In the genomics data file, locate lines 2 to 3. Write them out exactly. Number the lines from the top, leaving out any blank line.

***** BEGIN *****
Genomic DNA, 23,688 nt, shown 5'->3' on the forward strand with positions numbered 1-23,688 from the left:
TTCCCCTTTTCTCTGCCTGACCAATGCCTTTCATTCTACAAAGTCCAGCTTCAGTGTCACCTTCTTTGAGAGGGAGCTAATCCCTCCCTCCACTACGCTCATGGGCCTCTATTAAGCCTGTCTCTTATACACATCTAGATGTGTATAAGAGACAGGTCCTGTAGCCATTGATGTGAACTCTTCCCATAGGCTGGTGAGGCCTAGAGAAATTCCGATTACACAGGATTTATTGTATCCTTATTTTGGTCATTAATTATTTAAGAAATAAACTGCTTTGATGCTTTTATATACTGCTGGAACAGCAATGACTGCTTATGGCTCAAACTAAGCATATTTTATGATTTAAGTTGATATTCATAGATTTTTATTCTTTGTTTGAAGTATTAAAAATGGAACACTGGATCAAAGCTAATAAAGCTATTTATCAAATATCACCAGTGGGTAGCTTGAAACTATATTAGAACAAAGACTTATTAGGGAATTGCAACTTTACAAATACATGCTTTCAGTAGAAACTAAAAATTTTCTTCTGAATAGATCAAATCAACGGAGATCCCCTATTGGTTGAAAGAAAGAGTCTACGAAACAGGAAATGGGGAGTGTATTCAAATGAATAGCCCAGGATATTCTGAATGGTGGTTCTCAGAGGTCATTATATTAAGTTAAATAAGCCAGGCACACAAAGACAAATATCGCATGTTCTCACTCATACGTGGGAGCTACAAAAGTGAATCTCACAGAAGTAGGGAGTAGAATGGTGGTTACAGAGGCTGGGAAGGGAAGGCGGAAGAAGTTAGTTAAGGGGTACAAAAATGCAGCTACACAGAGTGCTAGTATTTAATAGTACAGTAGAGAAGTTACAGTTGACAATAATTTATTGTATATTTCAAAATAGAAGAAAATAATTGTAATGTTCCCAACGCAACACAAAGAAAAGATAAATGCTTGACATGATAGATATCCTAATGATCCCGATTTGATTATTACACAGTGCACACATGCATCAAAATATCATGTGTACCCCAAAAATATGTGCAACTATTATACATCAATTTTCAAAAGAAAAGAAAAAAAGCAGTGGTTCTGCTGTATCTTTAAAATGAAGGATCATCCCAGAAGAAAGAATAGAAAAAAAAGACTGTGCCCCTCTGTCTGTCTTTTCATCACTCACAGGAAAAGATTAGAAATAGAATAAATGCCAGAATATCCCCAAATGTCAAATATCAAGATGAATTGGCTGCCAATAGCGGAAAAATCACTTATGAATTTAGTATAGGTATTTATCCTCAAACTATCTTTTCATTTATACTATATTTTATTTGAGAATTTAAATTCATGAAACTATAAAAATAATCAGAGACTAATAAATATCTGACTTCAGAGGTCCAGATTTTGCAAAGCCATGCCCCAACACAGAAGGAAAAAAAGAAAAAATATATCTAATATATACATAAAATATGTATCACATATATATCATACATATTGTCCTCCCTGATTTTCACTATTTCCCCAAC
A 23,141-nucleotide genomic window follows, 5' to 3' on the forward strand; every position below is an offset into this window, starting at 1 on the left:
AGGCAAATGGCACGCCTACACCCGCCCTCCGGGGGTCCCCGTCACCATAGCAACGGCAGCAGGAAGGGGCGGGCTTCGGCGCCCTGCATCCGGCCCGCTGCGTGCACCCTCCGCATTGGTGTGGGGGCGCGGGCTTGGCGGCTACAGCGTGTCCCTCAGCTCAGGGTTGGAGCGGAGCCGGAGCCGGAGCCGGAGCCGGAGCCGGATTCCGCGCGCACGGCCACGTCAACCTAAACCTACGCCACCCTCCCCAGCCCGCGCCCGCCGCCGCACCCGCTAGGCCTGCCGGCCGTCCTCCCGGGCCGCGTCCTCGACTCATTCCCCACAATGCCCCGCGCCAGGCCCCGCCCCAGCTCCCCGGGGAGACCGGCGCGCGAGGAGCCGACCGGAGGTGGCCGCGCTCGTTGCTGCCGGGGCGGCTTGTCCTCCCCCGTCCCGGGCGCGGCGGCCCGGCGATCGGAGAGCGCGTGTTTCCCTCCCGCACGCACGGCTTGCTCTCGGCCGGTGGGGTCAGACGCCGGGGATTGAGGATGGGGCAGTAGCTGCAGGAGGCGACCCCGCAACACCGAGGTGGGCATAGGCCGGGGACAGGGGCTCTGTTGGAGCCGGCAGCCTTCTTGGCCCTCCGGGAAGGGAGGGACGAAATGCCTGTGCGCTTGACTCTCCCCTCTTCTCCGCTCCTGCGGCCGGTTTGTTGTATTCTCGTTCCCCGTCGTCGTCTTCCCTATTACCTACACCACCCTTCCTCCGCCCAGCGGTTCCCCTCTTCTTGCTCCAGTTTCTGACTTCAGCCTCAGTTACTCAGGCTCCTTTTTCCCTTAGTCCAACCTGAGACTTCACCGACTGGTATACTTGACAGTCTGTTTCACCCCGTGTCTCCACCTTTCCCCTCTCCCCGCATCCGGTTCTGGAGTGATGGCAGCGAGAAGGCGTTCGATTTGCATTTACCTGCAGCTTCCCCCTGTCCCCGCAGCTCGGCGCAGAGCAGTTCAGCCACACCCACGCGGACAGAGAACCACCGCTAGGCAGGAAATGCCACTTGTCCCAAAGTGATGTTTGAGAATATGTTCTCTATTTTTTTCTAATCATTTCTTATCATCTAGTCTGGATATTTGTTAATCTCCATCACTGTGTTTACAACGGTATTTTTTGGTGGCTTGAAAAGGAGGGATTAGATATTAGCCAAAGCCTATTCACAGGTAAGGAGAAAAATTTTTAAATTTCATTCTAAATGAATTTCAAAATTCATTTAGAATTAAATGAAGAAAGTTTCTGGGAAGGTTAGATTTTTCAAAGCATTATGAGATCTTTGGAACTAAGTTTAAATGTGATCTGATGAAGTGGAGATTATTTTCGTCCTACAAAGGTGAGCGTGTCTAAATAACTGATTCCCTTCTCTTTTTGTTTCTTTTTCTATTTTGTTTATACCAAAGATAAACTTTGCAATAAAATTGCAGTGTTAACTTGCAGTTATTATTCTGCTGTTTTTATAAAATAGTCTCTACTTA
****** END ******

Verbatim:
TTCCCCTTTTCTCTGCCTGACCAATGCCTTTCATTCTACAAAGTCCAGCTTCAGTGTCACCTTCTTTGAGAGGGAGCTAATCCCTCCCTCCACTACGCTCATGGGCCTCTATTAAGCCTGTCTCTTATACACATCTAGATGTGTATAAGAGACAGGTCCTGTAGCCATTGATGTGAACTCTTCCCATAGGCTGGTGAGGCCTAGAGAAATTCCGATTACACAGGATTTATTGTATCCTTATTTTGGTCATTAATTATTTAAGAAATAAACTGCTTTGATGCTTTTATATACTGCTGGAACAGCAATGACTGCTTATGGCTCAAACTAAGCATATTTTATGATTTAAGTTGATATTCATAGATTTTTATTCTTTGTTTGAAGTATTAAAAATGGAACACTGGATCAAAGCTAATAAAGCTATTTATCAAATATCACCAGTGGGTAGCTTGAAACTATATTAGAACAAAGACTTATTAGGGAATTGCAACTTTACAAATACATGCTTTCAGTAGAAACTAAAAATTTTCTTCTGAATAGATCAAATCAACGGAGATCCCCTATTGGTTGAAAGAAAGAGTCTACGAAACAGGAAATGGGGAGTGTATTCAAATGAATAGCCCAGGATATTCTGAATGGTGGTTCTCAGAGGTCATTATATTAAGTTAAATAAGCCAGGCACACAAAGACAAATATCGCATGTTCTCACTCATACGTGGGAGCTACAAAAGTGAATCTCACAGAAGTAGGGAGTAGAATGGTGGTTACAGAGGCTGGGAAGGGAAGGCGGAAGAAGTTAGTTAAGGGGTACAAAAATGCAGCTACACAGAGTGCTAGTATTTAATAGTACAGTAGAGAAGTTACAGTTGACAATAATTTATTGTATATTTCAAAATAGAAGAAAATAATTGTAATGTTCCCAACGCAACACAAAGAAAAGATAAATGCTTGACATGATAGATATCCTAATGATCCCGATTTGATTATTACACAGTGCACACATGCATCAAAATATCATGTGTACCCCAAAAATATGTGCAACTATTATACATCAATTTTCAAAAGAAAAGAAAAAAAGCAGTGGTTCTGCTGTATCTTTAAAATGAAGGATCATCCCAGAAGAAAGAATAGAAAAAAAAGACTGTGCCCCTCTGTCTGTCTTTTCATCACTCACAGGAAAAGATTAGAAATAGAATAAATGCCAGAATATCCCCAAATGTCAAATATCAAGATGAATTGGCTGCCAATAGCGGAAAAATCACTTATGAATTTAGTATAGGTATTTATCCTCAAACTATCTTTTCATTTATACTATATTTTATTTGAGAATTTAAATTCATGAAACTATAAAAATAATCAGAGACTAATAAATATCTGACTTCAGAGGTCCAGATTTTGCAAAGCCATGCCCCAACACAGAAGGAAAAAAAGAAAAAATATATCTAATATATACATAAAATATGTATCACATATATATCATACATATTGTCCTCCCTGATTTTCACTATTTCCCCAAC
A 23,141-nucleotide genomic window follows, 5' to 3' on the forward strand; every position below is an offset into this window, starting at 1 on the left: